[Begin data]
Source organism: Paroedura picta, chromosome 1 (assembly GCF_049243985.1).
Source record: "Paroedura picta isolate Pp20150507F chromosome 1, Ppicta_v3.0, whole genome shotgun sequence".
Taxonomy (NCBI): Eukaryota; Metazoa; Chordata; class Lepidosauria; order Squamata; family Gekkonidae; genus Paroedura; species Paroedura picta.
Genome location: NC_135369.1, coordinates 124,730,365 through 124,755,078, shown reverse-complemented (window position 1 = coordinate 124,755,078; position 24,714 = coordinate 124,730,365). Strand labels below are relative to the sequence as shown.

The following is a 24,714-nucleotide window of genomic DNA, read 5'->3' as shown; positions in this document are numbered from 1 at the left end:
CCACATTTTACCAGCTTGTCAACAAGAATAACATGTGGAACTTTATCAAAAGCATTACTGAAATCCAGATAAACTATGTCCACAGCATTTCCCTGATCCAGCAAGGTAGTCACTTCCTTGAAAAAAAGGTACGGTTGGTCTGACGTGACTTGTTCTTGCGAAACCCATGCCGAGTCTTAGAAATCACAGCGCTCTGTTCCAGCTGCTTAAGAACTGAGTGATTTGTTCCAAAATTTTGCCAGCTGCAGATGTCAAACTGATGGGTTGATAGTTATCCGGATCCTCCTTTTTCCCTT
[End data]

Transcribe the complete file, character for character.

Source organism: Paroedura picta, chromosome 1 (assembly GCF_049243985.1).
Source record: "Paroedura picta isolate Pp20150507F chromosome 1, Ppicta_v3.0, whole genome shotgun sequence".
Taxonomy (NCBI): Eukaryota; Metazoa; Chordata; class Lepidosauria; order Squamata; family Gekkonidae; genus Paroedura; species Paroedura picta.
Genome location: NC_135369.1, coordinates 124,730,365 through 124,755,078, shown reverse-complemented (window position 1 = coordinate 124,755,078; position 24,714 = coordinate 124,730,365). Strand labels below are relative to the sequence as shown.

The following is a 24,714-nucleotide window of genomic DNA, read 5'->3' as shown; positions in this document are numbered from 1 at the left end:
CCACATTTTACCAGCTTGTCAACAAGAATAACATGTGGAACTTTATCAAAAGCATTACTGAAATCCAGATAAACTATGTCCACAGCATTTCCCTGATCCAGCAAGGTAGTCACTTCCTTGAAAAAAAGGTACGGTTGGTCTGACGTGACTTGTTCTTGCGAAACCCATGCCGAGTCTTAGAAATCACAGCGCTCTGTTCCAGCTGCTTAAGAACTGAGTGATTTGTTCCAAAATTTTGCCAGCTGCAGATGTCAAACTGATGGGTTGATAGTTATCCGGATCCTCCTTTTTCCCTT